“Who needs instruments when you have seven voices and seven bodies? The inimitable a cappella group Naturally 7 comes to the Proms fresh from performances at the O2 supporting Michael Bublé. Building on the heritage of gospel with a style described as ‘vocal play’, the group performs its own original material as well as its inventive arrangements – including George Harrison’s ‘While My Guitar Gently Weeps’ and Phil Collins’s ‘In the Air Tonight’ – which incorporate scratching, drum kit, harmonica, brass, electric guitars and bass – all produced, naturally, with the human voice.” [BBC Proms website]
Naturally 7: Roger Thomas (musical director / arranger / 1st baritone / rap), Warren Thomas (percussion / guitar / clarinet / 3rd tenor), Rod Eldridge (1st tenor / scratching / trumpet), Napoleon (Polo) Cummings (4th tenor / guitar), Dwight Stewart (2nd baritone / vocals / trumpet), Garfield Buckley (2nd tenor / harmonica) & ‘Hops’ Hutton (bass)
Reviewed by: Nick Breckenfield
Reviewed: 29 July, 2013
Venue: Royal Albert Hall, London
After a week of non-scheduled Late Night Proms (Wagner providing enough on his own), the season’s third week opened with a return to nocturnal form. It culminated three ‘late’ vocal presentations, which successively reduced in size, from massed Gospel choirs, to the 40-strong Ex Cathedra in Stockhausen’s ‘Welt-Parlament’ to just seven, or – should I say – Naturally 7. Every sound we heard is produced solely by the human voice; so the stage was more or less bare. From opposite sides, down the Royal Albert Hall’s Stalls stairs arrived the seven New Yorkers who, since 1999, have indulged in what they call “Vocal Play”. Put simply they have taken instrument-mimicking beatboxing to the nth degree, and even accompany their vocals, fashioning wind, brass, synthesisers, percussion and, most extraordinarily, guitars with mouth and microphone alone. After the recent hit ‘Keep the Customer Satisfied’ (not to do with the Simon and Garfunkel song), the mood for interaction was set early on, audience members encouraged to wave their arms to The Isley Brothers’ cover ‘Summer Breeze’ – and later to augment to the YouTube sensation (filmed on the streets of Paris), Phil Collins’s ‘(I can feel it) In the air tonight’.
One of the problems with Naturally 7 is that, as recorded, it sounds as if real instruments are being played, so the group is best experienced live. This was not only 7’s Proms debut but their first Royal Albert Hall appearance. I was completely won over within seconds. And the artists proved, late on, my point about not needing amplification in this Hall (the Gospel Prom) by singing truly a cappella, without their microphones, in a delicate and intricate medley of three Simon and Garfunkel songs, where harmonic richness replaced instrumental mimicry to clothe the lyrics of ‘Hello Darkness My old Friend’, ‘Scarborough Fair’ and ‘April Come She Will’ in an appealing ethereal glow.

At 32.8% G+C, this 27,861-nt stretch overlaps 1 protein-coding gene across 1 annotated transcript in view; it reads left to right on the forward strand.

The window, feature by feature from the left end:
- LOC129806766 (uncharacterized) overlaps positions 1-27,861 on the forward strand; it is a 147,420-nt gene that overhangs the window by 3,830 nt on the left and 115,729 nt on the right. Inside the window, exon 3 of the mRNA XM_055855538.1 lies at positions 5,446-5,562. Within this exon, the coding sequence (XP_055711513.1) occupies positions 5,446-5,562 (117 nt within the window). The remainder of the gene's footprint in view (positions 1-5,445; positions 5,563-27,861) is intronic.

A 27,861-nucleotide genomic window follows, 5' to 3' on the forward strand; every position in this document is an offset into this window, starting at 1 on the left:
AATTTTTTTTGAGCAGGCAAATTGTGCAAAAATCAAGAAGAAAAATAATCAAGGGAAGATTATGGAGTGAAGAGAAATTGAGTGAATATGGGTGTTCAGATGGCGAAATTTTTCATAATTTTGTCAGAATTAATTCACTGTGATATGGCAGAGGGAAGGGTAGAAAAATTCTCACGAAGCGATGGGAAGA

But – just to prove amplification can work (as it also had done in the Stockhausen) – Naturally 7’s microphone technique and sound-engineering were pitch-perfect, whether in the brasher numbers – covering Cream’s ‘Sunshine of your Life’ or the Herbie Hancock instrumental medley – or, most impressively in the more restrained numbers. Three of the 7 members are British-born (brothers Roger and Warren from Manchester, Garfield Buckley from London), hence a hint of ‘Rule Britannia’ that led into an elaborate version of Sting’s ‘Englishman in New York’. Later Coldplay’s ‘Fix You’ outdid Naturally 7’s US touring partners last year in vocal sweetness. More up-tempo, the encore was a The Beatles’ White Album ‘While my guitar gently weeps’. Just a snatch of Bob Marley’s ‘One Love’ and the waving of a Jamaican flag, referenced the island parentage of four of the band’s members.
While the 7 have been developing their skills for 14 years, they gave us a quick tour of their influenced – “Hip Hop, Gospel, R & B, Jazz: everything we do” – in ‘Jericho (Joshua fit the Battle of Jericho)’ before later returning to the ramparts Joshua pulled down to rebuild them in ‘Wall of Sound’, complete with a masterclass in how to echo and fade. Polo Cummings – having already astounded us by being a trumpet – brought his guitar to the fore, and was then joined by Warren Thomas for a duet in the encore. Rod Eldridge dispensed with his band-mates to demonstrate how all you need is a loop pedal, building up an improvisation topped by a repeated vocal call: “London”.
And there was an important visual element too: when ‘Hops’ Hutton became a bass guitar, his hands were placed horizontal across his body, as if playing the instrument; when he was a double bass, the hands were placed vertically. Warren Thomas, sat for the most part at the back, was playing the percussion he was vocalising. Dwight Stewart extended one hand as if playing the trombone he was creating the sound for. And he was the composer and vocalist for the soaring ‘Run Away’, showing it’s not just mimicry and cover versions in Naturally 7’s armoury.